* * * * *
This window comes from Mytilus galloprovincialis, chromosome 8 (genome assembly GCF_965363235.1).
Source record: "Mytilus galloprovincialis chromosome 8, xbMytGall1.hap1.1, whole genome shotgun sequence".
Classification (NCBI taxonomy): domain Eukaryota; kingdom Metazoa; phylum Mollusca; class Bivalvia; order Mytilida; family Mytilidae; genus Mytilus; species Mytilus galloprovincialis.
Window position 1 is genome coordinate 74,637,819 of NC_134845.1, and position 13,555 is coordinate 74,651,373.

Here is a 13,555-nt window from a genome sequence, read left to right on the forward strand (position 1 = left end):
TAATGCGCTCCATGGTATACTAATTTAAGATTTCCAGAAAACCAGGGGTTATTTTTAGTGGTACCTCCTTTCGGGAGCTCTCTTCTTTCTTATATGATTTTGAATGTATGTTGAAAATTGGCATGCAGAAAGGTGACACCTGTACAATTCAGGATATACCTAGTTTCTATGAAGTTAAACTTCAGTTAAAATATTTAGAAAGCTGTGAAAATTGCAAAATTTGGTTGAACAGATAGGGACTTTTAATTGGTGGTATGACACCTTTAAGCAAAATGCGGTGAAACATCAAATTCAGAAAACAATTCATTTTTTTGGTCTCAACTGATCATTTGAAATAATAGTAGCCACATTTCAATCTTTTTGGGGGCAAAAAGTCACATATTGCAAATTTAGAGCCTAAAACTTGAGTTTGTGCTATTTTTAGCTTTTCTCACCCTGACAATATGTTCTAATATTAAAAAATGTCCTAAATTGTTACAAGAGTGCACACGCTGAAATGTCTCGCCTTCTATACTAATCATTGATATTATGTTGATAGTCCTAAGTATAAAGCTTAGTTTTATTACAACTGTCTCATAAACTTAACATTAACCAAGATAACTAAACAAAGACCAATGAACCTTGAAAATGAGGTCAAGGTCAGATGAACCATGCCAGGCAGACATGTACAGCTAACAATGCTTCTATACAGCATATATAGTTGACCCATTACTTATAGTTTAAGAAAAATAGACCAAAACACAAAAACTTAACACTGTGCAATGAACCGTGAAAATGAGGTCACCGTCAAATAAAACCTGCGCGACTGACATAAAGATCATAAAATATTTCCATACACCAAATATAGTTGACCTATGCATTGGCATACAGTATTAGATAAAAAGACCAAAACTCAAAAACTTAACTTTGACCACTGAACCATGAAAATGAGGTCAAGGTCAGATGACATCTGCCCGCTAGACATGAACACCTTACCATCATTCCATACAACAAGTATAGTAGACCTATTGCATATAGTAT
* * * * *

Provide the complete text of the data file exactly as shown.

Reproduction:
This window comes from Mytilus galloprovincialis, chromosome 8 (genome assembly GCF_965363235.1).
Source record: "Mytilus galloprovincialis chromosome 8, xbMytGall1.hap1.1, whole genome shotgun sequence".
Classification (NCBI taxonomy): domain Eukaryota; kingdom Metazoa; phylum Mollusca; class Bivalvia; order Mytilida; family Mytilidae; genus Mytilus; species Mytilus galloprovincialis.
Window position 1 is genome coordinate 74,637,819 of NC_134845.1, and position 13,555 is coordinate 74,651,373.

Here is a 13,555-nt window from a genome sequence, read left to right on the forward strand (position 1 = left end):
TAATGCGCTCCATGGTATACTAATTTAAGATTTCCAGAAAACCAGGGGTTATTTTTAGTGGTACCTCCTTTCGGGAGCTCTCTTCTTTCTTATATGATTTTGAATGTATGTTGAAAATTGGCATGCAGAAAGGTGACACCTGTACAATTCAGGATATACCTAGTTTCTATGAAGTTAAACTTCAGTTAAAATATTTAGAAAGCTGTGAAAATTGCAAAATTTGGTTGAACAGATAGGGACTTTTAATTGGTGGTATGACACCTTTAAGCAAAATGCGGTGAAACATCAAATTCAGAAAACAATTCATTTTTTTGGTCTCAACTGATCATTTGAAATAATAGTAGCCACATTTCAATCTTTTTGGGGGCAAAAAGTCACATATTGCAAATTTAGAGCCTAAAACTTGAGTTTGTGCTATTTTTAGCTTTTCTCACCCTGACAATATGTTCTAATATTAAAAAATGTCCTAAATTGTTACAAGAGTGCACACGCTGAAATGTCTCGCCTTCTATACTAATCATTGATATTATGTTGATAGTCCTAAGTATAAAGCTTAGTTTTATTACAACTGTCTCATAAACTTAACATTAACCAAGATAACTAAACAAAGACCAATGAACCTTGAAAATGAGGTCAAGGTCAGATGAACCATGCCAGGCAGACATGTACAGCTAACAATGCTTCTATACAGCATATATAGTTGACCCATTACTTATAGTTTAAGAAAAATAGACCAAAACACAAAAACTTAACACTGTGCAATGAACCGTGAAAATGAGGTCACCGTCAAATAAAACCTGCGCGACTGACATAAAGATCATAAAATATTTCCATACACCAAATATAGTTGACCTATGCATTGGCATACAGTATTAGATAAAAAGACCAAAACTCAAAAACTTAACTTTGACCACTGAACCATGAAAATGAGGTCAAGGTCAGATGACATCTGCCCGCTAGACATGAACACCTTACCATCATTCCATACAACAAGTATAGTAGACCTATTGCATATAGTAT